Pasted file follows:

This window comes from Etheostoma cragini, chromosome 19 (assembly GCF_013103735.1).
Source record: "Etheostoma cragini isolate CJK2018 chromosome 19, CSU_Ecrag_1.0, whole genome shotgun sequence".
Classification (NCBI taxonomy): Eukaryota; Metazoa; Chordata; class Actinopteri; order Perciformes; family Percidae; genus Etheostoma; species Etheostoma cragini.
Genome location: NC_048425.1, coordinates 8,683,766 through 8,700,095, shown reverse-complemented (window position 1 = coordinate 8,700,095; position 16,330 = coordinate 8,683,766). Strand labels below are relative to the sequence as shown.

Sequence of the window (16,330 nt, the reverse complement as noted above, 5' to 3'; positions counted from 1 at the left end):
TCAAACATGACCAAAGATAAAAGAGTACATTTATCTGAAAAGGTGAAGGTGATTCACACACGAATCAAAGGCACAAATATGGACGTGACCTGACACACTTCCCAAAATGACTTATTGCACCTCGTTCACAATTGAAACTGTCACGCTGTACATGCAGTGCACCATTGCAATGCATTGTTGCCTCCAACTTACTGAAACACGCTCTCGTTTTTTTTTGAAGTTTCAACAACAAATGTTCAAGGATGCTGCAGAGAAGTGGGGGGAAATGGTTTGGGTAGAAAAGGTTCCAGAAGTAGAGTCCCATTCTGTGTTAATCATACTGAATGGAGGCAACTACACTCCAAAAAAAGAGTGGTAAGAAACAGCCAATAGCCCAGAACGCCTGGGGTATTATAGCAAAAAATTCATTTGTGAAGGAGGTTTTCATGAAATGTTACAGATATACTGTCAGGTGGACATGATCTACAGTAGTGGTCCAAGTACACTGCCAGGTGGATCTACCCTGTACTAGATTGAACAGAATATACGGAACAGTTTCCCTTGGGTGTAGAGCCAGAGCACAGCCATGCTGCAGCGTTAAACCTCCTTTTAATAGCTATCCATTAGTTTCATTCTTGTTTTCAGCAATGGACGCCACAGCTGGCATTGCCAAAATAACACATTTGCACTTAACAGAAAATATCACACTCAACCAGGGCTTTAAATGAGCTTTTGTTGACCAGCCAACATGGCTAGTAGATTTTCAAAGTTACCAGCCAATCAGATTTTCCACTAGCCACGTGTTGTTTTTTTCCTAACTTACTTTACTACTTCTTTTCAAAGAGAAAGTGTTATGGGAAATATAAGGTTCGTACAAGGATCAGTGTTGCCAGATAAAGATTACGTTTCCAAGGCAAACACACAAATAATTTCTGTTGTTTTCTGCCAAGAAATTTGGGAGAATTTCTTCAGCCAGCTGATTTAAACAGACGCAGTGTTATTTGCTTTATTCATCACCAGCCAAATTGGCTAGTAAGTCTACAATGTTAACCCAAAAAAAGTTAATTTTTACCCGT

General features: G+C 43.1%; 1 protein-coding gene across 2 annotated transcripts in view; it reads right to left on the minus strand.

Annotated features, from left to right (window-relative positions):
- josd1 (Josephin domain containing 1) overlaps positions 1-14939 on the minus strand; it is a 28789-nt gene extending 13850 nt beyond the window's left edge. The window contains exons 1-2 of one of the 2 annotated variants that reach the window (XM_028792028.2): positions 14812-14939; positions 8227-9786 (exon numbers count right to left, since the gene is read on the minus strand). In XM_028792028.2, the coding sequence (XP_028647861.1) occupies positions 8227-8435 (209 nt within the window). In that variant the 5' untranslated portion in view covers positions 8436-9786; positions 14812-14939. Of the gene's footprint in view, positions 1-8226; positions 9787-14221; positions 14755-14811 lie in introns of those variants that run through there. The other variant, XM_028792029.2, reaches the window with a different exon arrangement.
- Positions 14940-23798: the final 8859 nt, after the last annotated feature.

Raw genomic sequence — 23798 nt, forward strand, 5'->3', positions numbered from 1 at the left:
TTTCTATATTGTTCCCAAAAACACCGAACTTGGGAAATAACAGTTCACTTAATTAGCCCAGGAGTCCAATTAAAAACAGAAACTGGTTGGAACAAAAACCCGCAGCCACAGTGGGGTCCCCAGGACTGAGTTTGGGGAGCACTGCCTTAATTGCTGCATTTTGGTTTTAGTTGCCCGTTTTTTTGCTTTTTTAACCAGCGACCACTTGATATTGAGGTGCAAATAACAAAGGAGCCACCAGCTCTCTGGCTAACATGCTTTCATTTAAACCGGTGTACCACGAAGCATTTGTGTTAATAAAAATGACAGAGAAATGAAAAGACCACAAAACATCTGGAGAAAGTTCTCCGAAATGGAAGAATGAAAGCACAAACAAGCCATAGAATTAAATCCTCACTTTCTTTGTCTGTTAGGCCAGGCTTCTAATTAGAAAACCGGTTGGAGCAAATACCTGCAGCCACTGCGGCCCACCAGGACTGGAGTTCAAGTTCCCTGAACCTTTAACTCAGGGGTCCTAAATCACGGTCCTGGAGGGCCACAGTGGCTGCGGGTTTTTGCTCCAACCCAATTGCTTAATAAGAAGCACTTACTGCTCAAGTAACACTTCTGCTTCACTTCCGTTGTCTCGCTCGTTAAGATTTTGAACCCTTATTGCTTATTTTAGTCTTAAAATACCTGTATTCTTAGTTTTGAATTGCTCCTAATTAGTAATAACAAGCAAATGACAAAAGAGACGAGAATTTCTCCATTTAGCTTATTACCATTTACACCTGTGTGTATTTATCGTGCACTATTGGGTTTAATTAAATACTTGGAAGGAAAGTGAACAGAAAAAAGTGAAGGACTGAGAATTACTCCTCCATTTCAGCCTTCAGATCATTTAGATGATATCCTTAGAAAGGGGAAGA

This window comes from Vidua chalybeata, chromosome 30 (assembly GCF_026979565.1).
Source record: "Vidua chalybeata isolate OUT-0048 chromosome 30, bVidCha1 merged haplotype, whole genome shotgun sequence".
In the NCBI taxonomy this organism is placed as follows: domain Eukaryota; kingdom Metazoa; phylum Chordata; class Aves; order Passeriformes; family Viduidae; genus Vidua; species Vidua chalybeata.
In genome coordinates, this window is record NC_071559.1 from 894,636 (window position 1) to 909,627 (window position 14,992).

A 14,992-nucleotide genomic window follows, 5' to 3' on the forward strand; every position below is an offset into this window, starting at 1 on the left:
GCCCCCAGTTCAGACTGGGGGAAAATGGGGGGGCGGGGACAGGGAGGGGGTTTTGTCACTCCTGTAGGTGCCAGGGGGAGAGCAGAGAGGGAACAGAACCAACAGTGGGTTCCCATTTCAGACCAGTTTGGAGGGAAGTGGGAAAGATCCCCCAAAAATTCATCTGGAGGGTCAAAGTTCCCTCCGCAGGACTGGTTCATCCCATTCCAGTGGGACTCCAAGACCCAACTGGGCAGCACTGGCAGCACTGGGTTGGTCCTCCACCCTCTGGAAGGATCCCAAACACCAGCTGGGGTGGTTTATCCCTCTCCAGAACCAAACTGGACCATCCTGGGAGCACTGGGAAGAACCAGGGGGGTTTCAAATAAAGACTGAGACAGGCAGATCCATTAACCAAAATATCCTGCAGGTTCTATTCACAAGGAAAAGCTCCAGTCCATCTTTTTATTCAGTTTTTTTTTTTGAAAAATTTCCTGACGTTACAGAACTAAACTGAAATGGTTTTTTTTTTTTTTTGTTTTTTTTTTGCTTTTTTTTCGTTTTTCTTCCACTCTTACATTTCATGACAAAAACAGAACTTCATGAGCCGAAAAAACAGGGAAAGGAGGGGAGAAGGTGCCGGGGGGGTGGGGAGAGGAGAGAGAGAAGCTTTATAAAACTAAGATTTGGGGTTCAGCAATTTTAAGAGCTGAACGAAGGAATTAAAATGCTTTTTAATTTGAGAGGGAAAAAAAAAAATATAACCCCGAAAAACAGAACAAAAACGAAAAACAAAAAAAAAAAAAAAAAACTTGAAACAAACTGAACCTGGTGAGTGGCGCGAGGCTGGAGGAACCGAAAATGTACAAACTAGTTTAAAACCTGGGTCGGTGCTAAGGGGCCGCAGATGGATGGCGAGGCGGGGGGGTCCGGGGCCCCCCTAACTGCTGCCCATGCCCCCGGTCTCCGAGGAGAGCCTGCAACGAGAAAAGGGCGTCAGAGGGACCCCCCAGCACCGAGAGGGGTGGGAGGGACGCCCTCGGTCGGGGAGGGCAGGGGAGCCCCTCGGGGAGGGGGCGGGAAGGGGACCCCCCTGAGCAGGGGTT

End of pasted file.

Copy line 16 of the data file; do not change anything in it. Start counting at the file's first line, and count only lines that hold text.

In genome coordinates, this window is record NC_071559.1 from 894,636 (window position 1) to 909,627 (window position 14,992).